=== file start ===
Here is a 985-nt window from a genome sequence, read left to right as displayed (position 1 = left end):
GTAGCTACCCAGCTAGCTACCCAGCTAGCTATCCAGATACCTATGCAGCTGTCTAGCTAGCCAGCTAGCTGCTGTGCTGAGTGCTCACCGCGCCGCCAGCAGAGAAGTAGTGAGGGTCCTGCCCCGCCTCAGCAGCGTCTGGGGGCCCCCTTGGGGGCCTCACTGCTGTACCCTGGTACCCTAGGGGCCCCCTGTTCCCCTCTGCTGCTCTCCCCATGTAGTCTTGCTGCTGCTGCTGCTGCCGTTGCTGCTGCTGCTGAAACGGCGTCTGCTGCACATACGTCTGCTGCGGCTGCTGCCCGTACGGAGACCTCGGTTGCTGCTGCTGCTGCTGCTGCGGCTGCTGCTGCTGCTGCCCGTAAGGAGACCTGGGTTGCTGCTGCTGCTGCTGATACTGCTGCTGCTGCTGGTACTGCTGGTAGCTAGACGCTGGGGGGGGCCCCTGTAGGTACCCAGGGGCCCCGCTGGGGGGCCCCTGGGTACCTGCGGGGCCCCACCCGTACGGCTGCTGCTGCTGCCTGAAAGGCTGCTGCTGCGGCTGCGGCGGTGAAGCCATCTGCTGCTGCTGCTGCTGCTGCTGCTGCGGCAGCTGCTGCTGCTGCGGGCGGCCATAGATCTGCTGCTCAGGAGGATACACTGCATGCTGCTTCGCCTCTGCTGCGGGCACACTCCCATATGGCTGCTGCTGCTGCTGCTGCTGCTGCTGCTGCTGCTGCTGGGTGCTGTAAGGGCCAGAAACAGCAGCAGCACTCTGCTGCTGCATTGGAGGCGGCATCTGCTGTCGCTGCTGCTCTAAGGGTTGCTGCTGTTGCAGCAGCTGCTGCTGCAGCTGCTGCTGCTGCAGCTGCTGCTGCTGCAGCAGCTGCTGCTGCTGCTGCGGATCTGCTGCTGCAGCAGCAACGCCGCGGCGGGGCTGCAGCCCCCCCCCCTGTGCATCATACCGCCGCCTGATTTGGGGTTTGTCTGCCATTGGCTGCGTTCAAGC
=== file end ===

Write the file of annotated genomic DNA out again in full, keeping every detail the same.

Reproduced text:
Here is a 985-nt window from a genome sequence, read left to right as displayed (position 1 = left end):
GTAGCTACCCAGCTAGCTACCCAGCTAGCTATCCAGATACCTATGCAGCTGTCTAGCTAGCCAGCTAGCTGCTGTGCTGAGTGCTCACCGCGCCGCCAGCAGAGAAGTAGTGAGGGTCCTGCCCCGCCTCAGCAGCGTCTGGGGGCCCCCTTGGGGGCCTCACTGCTGTACCCTGGTACCCTAGGGGCCCCCTGTTCCCCTCTGCTGCTCTCCCCATGTAGTCTTGCTGCTGCTGCTGCTGCCGTTGCTGCTGCTGCTGAAACGGCGTCTGCTGCACATACGTCTGCTGCGGCTGCTGCCCGTACGGAGACCTCGGTTGCTGCTGCTGCTGCTGCTGCGGCTGCTGCTGCTGCTGCCCGTAAGGAGACCTGGGTTGCTGCTGCTGCTGCTGATACTGCTGCTGCTGCTGGTACTGCTGGTAGCTAGACGCTGGGGGGGGCCCCTGTAGGTACCCAGGGGCCCCGCTGGGGGGCCCCTGGGTACCTGCGGGGCCCCACCCGTACGGCTGCTGCTGCTGCCTGAAAGGCTGCTGCTGCGGCTGCGGCGGTGAAGCCATCTGCTGCTGCTGCTGCTGCTGCTGCTGCGGCAGCTGCTGCTGCTGCGGGCGGCCATAGATCTGCTGCTCAGGAGGATACACTGCATGCTGCTTCGCCTCTGCTGCGGGCACACTCCCATATGGCTGCTGCTGCTGCTGCTGCTGCTGCTGCTGCTGCTGCTGGGTGCTGTAAGGGCCAGAAACAGCAGCAGCACTCTGCTGCTGCATTGGAGGCGGCATCTGCTGTCGCTGCTGCTCTAAGGGTTGCTGCTGTTGCAGCAGCTGCTGCTGCAGCTGCTGCTGCTGCAGCTGCTGCTGCTGCAGCAGCTGCTGCTGCTGCTGCGGATCTGCTGCTGCAGCAGCAACGCCGCGGCGGGGCTGCAGCCCCCCCCCCTGTGCATCATACCGCCGCCTGATTTGGGGTTTGTCTGCCATTGGCTGCGTTCAAGC